But that’s all good. The iX2-200 is a great, full-featured package that’s not just a dumb hard drive but a capable addition to any home or office network. Recommended.

Overland Storage Launches NEO 200s and NEO 400s Autoloaders

Small and midsize enterprises (SMEs) face some tough choices right now. Disk-based backup is definitely on the rise and has many appealing features, but it can come with a price tag that these organizations simply cannot afford and may not meet all levels of data protection needs. Many SMEs are using tape as a primary backup target or leveraging tape as an archive in a disk-to-disk-to-tape (D2D2T) scenario. It is these requirements that the new NEO® 200s and NEO® 400s entry-level tape libraries announced this week from Overland Storage are designed to address.

There is no doubt that the price of disk-based backup has dropped dramatically over the last few years, even as its acceptance as a backup target has risen. But in small IT shops, tape still has appeal. It is portable, available in a small form factors and its upfront and ongoing costs are minimal, especially if needed to back up only a few hundred gigabytes (GBs) or up to one terabyte (TB) nightly. It is for reasons like these IT offices with budget, space and resource constraints are still purchasing entry-level tape libraries.

But as they look for new entry-level options, their appetite for more capacity and more features is increasing. Growing data centers and few or no IT personnel to manage backups means that hardware and software features once only found in midrange and enterprise tape libraries need to find their way into entry-level tape libraries.

To satisfy this growing hunger, Overland elected to leverage its proven NEO tape library family with the addition of an entry-level offering. The NEO 200s and NEO 400s entry-level tape libraries are the first products in this new line. While they do not possess all the features one will find in the NEOe product line, end users find the following features appealing for backup and archive applications:

* Web-based remote management and diagnostics
* Integrated bar code readers
* Choice of SCSI, SAS or native FC interfaces
* Easy rack installation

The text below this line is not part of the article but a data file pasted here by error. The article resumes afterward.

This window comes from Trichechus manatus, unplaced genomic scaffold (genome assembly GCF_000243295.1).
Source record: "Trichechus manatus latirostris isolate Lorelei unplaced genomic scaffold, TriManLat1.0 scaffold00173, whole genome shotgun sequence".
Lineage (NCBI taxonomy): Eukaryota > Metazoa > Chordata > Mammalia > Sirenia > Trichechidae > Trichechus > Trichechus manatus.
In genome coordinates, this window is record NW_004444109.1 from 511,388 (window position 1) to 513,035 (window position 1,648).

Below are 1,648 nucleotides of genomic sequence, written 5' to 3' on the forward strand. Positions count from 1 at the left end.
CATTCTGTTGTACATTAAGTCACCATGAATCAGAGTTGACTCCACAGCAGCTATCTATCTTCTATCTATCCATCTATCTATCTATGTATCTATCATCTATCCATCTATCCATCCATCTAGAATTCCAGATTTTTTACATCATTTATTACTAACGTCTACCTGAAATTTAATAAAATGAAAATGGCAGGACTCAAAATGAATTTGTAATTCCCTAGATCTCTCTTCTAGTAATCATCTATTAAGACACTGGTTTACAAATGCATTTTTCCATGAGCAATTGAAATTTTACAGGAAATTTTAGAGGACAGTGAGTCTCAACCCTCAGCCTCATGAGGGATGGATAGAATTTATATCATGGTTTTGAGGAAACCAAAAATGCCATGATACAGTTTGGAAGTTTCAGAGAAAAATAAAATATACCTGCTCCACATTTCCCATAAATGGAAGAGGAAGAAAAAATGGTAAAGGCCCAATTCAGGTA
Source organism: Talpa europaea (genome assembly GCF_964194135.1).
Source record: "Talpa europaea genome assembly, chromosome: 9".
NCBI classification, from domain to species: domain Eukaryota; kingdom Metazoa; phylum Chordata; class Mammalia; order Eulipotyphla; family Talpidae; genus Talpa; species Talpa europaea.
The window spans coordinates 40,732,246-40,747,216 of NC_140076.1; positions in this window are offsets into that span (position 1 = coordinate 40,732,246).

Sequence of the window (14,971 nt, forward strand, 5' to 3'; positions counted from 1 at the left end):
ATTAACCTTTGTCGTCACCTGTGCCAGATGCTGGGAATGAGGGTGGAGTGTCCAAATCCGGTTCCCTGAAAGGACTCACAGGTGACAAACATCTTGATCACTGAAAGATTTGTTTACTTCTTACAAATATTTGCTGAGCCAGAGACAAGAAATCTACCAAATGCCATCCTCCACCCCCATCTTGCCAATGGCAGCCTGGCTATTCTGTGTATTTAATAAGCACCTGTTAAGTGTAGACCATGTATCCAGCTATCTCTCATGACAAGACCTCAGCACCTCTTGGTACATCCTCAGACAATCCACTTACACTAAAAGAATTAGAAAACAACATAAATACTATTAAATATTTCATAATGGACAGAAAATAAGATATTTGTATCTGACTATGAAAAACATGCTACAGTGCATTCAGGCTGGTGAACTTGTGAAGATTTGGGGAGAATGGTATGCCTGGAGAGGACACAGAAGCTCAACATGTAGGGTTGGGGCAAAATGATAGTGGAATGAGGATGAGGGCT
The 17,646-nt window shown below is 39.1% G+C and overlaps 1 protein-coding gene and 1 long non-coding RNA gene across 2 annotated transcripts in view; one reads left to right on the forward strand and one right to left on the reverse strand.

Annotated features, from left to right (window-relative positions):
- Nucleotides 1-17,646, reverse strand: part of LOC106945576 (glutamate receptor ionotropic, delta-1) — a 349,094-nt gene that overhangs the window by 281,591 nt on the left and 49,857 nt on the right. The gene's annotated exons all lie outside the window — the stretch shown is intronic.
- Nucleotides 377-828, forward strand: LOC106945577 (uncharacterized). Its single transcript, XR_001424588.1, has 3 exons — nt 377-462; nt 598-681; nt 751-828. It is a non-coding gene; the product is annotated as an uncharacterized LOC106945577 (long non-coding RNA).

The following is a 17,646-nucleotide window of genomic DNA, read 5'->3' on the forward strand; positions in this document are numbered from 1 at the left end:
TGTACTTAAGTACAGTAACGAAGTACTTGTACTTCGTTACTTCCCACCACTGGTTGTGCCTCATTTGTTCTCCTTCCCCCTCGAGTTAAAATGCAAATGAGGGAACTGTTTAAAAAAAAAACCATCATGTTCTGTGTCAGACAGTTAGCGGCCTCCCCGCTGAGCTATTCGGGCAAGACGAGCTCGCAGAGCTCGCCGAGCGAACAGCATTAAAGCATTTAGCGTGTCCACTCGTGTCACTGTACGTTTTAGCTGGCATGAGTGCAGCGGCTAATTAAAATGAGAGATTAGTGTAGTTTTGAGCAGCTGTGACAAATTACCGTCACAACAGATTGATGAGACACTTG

* Removable magazines with user-configurable mail slots

Of these features, Overland's decision to continue to support SCSI is notable because many of its competitors are moving to entry level tape libraries that only offer SAS or FC. While SAS interfaces certainly appear to the be wave of the future and are supported on these new Overland systems, continuing to offer a SCSI interface option still makes sense for SMEs since for now SCSI is still more prevalent and standardized than SAS and can provide sufficient throughput for smaller environments.

The NEO 200s and NEO 400s also diverge in a number of ways. The NEO 400s is a larger capacity, more full featured tape library while the NEO 200s more cleanly fits the definition of an autoloader/small library. Some other ways in which the NEO 200S and NEO 400s differ include:

* The NEO 200s supports both LTO-3 and LTO-4 tape drives while the NEO 400s only supports LTO-4 tape drives. Smaller organizations are less likely to have a need for the higher capacities and faster throughput that LTO-4 tape offers plus LTO-3 tapes are, on a per cartridge basis, lower cost than LTO-4 tapes.
* Redundant power supply option on the NEO400s. Overland has learned over the years that SMEs and data-intensive environments have a heightened need for data availability. The ability to add redundant power ensures a "backup" power source and ongoing access to data in the event of a primary power supply failure.
* Planned future options for the NEO 400s. For organizations faced with rapidly changing environments requiring an extra degree of flexibility, Overland is planning to provide a scalability solution that allows them to start with a NEO 400s with 48 slots and add capacity at a later date as needed. An encryption option also is planned to accommodate additional data security and compliance requirements.